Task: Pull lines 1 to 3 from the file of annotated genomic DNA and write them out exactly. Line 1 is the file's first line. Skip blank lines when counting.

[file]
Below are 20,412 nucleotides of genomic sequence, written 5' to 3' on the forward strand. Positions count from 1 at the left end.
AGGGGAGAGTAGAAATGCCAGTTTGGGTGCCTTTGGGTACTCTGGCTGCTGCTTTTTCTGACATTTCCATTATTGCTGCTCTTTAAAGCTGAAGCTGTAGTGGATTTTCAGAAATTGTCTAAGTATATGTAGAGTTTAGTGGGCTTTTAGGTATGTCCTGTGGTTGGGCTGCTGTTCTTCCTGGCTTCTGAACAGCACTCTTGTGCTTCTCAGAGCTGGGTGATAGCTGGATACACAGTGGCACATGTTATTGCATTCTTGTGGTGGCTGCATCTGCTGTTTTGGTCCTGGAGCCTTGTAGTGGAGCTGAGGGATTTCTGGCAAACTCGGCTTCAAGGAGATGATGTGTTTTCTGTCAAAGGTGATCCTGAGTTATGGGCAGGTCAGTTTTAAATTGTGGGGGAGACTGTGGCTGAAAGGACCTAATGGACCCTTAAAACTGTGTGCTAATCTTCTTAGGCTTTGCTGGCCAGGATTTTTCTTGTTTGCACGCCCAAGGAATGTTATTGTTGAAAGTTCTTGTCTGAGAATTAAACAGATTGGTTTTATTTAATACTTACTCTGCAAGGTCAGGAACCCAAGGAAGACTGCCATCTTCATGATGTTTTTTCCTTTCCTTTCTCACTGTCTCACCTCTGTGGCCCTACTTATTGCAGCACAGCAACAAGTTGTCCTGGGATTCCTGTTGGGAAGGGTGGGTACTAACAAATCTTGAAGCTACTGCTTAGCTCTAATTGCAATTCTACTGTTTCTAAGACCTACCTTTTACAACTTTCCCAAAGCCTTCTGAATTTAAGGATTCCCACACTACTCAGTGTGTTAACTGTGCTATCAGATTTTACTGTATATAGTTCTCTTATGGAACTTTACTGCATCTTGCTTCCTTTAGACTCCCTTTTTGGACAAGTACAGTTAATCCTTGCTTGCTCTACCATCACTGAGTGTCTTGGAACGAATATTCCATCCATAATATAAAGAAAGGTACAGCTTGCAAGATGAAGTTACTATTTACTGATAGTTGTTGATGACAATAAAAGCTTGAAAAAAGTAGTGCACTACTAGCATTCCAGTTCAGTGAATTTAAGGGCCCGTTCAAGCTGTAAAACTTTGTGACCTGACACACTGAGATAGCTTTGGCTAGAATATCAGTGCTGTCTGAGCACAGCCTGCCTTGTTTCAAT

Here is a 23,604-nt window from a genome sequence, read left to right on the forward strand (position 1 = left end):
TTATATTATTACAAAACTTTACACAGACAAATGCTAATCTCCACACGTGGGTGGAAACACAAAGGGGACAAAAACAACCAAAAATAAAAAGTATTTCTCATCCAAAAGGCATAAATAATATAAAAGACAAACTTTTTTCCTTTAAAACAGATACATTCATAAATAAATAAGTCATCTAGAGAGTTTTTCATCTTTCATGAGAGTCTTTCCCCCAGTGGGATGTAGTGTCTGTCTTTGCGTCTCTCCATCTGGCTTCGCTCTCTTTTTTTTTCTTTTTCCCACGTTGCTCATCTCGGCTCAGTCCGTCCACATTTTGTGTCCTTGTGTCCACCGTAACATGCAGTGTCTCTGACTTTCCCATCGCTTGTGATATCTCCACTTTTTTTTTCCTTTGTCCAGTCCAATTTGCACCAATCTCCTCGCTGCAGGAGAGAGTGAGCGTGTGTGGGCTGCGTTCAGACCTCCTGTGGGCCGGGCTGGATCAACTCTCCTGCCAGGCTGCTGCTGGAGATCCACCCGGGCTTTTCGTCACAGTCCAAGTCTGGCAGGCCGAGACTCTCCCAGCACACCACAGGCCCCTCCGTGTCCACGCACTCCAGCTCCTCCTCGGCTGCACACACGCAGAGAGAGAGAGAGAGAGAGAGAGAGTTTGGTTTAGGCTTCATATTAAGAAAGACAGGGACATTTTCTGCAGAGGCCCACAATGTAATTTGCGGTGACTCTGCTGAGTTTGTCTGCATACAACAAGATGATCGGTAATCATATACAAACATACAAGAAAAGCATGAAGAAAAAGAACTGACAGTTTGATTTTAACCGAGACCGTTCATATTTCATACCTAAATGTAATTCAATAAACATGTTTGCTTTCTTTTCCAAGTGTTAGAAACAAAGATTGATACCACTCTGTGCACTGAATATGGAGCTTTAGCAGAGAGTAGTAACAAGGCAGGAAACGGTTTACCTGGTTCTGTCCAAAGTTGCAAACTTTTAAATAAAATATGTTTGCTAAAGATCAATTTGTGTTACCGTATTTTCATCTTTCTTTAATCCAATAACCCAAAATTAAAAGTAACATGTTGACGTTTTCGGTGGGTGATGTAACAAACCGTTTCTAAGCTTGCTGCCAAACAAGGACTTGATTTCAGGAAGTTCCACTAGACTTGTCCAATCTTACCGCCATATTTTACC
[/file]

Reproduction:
Below are 20,412 nucleotides of genomic sequence, written 5' to 3' on the forward strand. Positions count from 1 at the left end.
AGGGGAGAGTAGAAATGCCAGTTTGGGTGCCTTTGGGTACTCTGGCTGCTGCTTTTTCTGACATTTCCATTATTGCTGCTCTTTAAAGCTGAAGCTGTAGTGGATTTTCAGAAATTGTCTAAGTATATGTAGAGTTTAGTGGGCTTTTAGGTATGTCCTGTGGTTGGGCTGCTGTTCTTCCTGGCTTCTGAACAGCACTCTTGTGCTTCTCAGAGCTGGGTGATAGCTGGATACACAGTGGCACATGTTATTGCATTCTTGTGGTGGCTGCATCTGCTGTTTTGGTCCTGGAGCCTTGTAGTGGAGCTGAGGGATTTCTGGCAAACTCGGCTTCAAGGAGATGATGTGTTTTCTGTCAAAGGTGATCCTGAGTTATGGGCAGGTCAGTTTTAAATTGTGGGGGAGACTGTGGCTGAAAGGACCTAATGGACCCTTAAAACTGTGTGCTAATCTTCTTAGGCTTTGCTGGCCAGGATTTTTCTTGTTTGCACGCCCAAGGAATGTTATTGTTGAAAGTTCTTGTCTGAGAATTAAACAGATTGGTTTTATTTAATACTTACTCTGCAAGGTCAGGAACCCAAGGAAGACTGCCATCTTCATGATGTTTTTTCCTTTCCTTTCTCACTGTCTCACCTCTGTGGCCCTACTTATTGCAGCACAGCAACAAGTTGTCCTGGGATTCCTGTTGGGAAGGGTGGGTACTAACAAATCTTGAAGCTACTGCTTAGCTCTAATTGCAATTCTACTGTTTCTAAGACCTACCTTTTACAACTTTCCCAAAGCCTTCTGAATTTAAGGATTCCCACACTACTCAGTGTGTTAACTGTGCTATCAGATTTTACTGTATATAGTTCTCTTATGGAACTTTACTGCATCTTGCTTCCTTTAGACTCCCTTTTTGGACAAGTACAGTTAATCCTTGCTTGCTCTACCATCACTGAGTGTCTTGGAACGAATATTCCATCCATAATATAAAGAAAGGTACAGCTTGCAAGATGAAGTTACTATTTACTGATAGTTGTTGATGACAATAAAAGCTTGAAAAAAGTAGTGCACTACTAGCATTCCAGTTCAGTGAATTTAAGGGCCCGTTCAAGCTGTAAAACTTTGTGACCTGACACACTGAGATAGCTTTGGCTAGAATATCAGTGCTGTCTGAGCACAGCCTGCCTTGTTTCAAT

Here is a 23,604-nt window from a genome sequence, read left to right on the forward strand (position 1 = left end):